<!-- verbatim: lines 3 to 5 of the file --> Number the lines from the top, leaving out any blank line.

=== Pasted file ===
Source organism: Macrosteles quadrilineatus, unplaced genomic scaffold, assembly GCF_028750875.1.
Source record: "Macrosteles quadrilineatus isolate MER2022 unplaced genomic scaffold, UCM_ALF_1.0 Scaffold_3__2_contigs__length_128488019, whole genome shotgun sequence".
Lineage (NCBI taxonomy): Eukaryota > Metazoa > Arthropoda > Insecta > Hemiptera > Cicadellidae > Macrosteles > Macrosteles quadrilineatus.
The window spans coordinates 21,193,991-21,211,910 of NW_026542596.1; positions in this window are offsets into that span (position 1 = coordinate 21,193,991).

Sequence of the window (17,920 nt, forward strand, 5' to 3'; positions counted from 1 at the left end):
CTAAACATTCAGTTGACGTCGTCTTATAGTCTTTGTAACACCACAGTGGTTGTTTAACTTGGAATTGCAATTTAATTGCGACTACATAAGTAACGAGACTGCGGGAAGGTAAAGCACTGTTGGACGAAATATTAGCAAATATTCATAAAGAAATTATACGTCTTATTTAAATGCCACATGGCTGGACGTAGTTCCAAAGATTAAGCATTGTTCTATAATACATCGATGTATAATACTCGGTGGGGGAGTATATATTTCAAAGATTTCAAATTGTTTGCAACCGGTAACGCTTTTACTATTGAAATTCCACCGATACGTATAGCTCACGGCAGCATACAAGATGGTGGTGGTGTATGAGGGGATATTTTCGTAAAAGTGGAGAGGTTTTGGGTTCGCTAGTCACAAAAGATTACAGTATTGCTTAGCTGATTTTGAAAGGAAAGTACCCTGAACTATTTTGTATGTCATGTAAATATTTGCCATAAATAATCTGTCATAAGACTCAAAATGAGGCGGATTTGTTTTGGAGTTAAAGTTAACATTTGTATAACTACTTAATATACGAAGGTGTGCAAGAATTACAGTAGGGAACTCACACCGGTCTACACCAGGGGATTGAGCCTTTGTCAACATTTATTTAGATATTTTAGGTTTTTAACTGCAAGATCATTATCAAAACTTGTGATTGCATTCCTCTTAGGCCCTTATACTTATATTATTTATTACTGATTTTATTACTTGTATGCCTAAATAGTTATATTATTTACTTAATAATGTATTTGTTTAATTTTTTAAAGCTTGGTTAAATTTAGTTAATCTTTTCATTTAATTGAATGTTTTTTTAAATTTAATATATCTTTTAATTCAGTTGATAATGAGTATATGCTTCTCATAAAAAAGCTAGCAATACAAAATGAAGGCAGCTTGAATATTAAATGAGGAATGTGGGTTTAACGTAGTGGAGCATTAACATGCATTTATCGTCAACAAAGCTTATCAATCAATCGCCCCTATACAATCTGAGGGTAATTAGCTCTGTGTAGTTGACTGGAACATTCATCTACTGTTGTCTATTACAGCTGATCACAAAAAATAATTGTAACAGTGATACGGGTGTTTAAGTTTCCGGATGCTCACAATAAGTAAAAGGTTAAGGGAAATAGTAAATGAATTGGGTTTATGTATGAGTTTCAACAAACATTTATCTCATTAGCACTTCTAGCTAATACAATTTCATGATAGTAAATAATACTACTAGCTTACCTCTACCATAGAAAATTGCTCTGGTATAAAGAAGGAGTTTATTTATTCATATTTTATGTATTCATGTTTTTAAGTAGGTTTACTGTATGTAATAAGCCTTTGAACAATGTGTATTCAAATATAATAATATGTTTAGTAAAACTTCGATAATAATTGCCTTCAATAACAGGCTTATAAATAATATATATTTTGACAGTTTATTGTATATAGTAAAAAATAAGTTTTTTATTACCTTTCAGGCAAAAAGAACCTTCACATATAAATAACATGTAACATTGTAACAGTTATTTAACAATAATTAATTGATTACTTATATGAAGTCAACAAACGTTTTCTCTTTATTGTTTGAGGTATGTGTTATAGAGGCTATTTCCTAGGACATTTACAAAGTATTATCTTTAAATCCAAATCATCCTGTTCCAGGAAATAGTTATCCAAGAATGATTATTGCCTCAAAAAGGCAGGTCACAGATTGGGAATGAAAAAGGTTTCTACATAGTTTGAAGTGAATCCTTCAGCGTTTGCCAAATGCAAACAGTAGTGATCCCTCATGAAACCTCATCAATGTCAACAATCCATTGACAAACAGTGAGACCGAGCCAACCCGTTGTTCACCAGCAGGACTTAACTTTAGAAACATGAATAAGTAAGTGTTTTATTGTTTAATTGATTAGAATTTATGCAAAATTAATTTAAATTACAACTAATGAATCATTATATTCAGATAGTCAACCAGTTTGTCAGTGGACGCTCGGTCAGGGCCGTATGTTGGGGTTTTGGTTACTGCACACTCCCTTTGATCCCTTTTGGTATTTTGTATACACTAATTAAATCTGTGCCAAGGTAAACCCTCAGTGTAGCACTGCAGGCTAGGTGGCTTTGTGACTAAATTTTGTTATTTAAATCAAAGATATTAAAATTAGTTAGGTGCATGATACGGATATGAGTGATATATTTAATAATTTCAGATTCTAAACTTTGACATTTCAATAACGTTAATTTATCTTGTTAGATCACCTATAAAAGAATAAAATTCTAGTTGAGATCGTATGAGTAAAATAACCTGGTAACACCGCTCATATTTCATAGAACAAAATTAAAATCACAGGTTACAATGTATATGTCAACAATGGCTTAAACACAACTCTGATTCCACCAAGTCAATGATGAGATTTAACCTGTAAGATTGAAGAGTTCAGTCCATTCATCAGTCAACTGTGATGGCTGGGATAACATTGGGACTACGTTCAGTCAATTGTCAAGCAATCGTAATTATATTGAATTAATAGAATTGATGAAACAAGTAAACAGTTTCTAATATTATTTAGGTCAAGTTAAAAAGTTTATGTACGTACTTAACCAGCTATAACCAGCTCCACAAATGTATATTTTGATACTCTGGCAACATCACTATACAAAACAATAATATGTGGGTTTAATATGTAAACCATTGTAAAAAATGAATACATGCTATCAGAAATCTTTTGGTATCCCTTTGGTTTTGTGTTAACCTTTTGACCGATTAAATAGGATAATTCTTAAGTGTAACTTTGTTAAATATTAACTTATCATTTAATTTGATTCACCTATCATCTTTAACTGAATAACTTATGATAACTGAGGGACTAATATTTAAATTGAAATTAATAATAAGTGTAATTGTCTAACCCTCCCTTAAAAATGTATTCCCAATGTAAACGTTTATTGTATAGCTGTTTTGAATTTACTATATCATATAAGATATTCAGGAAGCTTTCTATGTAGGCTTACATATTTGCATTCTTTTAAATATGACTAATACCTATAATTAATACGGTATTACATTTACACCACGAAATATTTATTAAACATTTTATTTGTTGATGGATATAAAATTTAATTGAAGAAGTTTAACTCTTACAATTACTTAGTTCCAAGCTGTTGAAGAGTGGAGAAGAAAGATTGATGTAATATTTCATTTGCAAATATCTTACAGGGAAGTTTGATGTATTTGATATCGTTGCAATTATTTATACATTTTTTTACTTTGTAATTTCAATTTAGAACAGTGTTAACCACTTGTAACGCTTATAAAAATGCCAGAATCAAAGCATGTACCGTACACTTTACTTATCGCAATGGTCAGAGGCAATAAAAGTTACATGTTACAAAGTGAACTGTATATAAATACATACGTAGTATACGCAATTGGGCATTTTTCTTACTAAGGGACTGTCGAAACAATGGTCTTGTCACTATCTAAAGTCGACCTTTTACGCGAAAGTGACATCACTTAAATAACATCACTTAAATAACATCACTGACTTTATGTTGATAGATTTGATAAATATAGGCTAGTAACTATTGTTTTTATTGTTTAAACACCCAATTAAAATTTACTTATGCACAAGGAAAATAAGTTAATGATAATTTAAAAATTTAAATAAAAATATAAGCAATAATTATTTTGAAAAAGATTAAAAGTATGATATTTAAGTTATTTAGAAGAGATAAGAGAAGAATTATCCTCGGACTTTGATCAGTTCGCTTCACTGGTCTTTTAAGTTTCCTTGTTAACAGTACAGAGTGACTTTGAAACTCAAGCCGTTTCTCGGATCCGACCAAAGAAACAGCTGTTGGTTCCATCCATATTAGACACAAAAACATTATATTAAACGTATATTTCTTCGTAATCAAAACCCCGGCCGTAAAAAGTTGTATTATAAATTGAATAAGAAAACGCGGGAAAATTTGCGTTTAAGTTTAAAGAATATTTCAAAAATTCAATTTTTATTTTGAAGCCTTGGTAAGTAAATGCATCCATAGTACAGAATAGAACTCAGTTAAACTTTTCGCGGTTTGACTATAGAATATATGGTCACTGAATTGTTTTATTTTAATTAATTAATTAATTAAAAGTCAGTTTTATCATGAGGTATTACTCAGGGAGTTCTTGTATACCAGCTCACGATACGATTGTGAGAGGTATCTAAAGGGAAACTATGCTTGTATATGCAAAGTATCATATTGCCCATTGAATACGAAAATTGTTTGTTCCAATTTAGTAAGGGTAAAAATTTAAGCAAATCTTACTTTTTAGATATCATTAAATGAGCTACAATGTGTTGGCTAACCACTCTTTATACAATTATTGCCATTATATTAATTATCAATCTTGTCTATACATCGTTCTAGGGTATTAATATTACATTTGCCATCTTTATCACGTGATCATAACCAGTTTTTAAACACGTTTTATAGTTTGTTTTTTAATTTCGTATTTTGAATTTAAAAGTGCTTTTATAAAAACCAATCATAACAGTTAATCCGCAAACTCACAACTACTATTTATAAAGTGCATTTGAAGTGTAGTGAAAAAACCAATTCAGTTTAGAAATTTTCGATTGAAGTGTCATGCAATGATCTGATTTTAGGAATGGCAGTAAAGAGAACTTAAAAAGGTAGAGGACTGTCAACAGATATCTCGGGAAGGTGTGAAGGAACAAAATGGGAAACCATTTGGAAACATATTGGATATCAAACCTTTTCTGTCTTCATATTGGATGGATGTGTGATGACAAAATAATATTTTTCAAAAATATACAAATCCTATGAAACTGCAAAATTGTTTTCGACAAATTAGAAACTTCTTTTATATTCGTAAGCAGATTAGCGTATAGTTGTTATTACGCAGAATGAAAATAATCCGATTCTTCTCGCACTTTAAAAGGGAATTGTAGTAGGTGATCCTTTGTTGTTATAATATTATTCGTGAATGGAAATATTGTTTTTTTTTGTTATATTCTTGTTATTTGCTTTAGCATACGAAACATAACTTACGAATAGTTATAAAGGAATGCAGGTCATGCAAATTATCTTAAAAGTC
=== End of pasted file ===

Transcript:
Lineage (NCBI taxonomy): Eukaryota > Metazoa > Arthropoda > Insecta > Hemiptera > Cicadellidae > Macrosteles > Macrosteles quadrilineatus.
The window spans coordinates 21,193,991-21,211,910 of NW_026542596.1; positions in this window are offsets into that span (position 1 = coordinate 21,193,991).

Sequence of the window (17,920 nt, forward strand, 5' to 3'; positions counted from 1 at the left end):